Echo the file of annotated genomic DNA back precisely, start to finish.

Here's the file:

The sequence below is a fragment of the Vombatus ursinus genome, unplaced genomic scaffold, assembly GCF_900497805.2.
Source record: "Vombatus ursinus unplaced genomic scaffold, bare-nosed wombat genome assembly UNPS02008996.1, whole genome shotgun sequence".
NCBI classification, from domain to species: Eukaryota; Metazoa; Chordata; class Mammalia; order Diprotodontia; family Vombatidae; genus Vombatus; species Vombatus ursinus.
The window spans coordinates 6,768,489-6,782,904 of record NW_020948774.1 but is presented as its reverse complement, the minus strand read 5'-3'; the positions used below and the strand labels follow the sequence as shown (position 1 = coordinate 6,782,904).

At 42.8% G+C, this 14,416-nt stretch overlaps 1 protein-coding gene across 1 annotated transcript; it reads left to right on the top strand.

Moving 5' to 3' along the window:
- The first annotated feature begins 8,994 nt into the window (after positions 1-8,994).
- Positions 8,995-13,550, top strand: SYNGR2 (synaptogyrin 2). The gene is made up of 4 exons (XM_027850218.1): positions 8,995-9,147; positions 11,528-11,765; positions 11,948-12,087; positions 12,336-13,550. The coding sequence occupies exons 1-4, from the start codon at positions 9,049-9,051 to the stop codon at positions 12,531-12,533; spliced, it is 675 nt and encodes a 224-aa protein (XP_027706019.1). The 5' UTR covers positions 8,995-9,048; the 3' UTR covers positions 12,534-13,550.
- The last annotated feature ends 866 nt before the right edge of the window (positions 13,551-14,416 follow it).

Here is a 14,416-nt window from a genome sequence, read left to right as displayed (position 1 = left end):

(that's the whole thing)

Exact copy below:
The sequence below is a fragment of the Vombatus ursinus genome, unplaced genomic scaffold, assembly GCF_900497805.2.
Source record: "Vombatus ursinus unplaced genomic scaffold, bare-nosed wombat genome assembly UNPS02008996.1, whole genome shotgun sequence".
NCBI classification, from domain to species: Eukaryota; Metazoa; Chordata; class Mammalia; order Diprotodontia; family Vombatidae; genus Vombatus; species Vombatus ursinus.
The window spans coordinates 6,768,489-6,782,904 of record NW_020948774.1 but is presented as its reverse complement, the minus strand read 5'-3'; the positions used below and the strand labels follow the sequence as shown (position 1 = coordinate 6,782,904).

At 42.8% G+C, this 14,416-nt stretch overlaps 1 protein-coding gene across 1 annotated transcript; it reads left to right on the top strand.

Moving 5' to 3' along the window:
- The first annotated feature begins 8,994 nt into the window (after positions 1-8,994).
- Positions 8,995-13,550, top strand: SYNGR2 (synaptogyrin 2). The gene is made up of 4 exons (XM_027850218.1): positions 8,995-9,147; positions 11,528-11,765; positions 11,948-12,087; positions 12,336-13,550. The coding sequence occupies exons 1-4, from the start codon at positions 9,049-9,051 to the stop codon at positions 12,531-12,533; spliced, it is 675 nt and encodes a 224-aa protein (XP_027706019.1). The 5' UTR covers positions 8,995-9,048; the 3' UTR covers positions 12,534-13,550.
- The last annotated feature ends 866 nt before the right edge of the window (positions 13,551-14,416 follow it).

Here is a 14,416-nt window from a genome sequence, read left to right as displayed (position 1 = left end):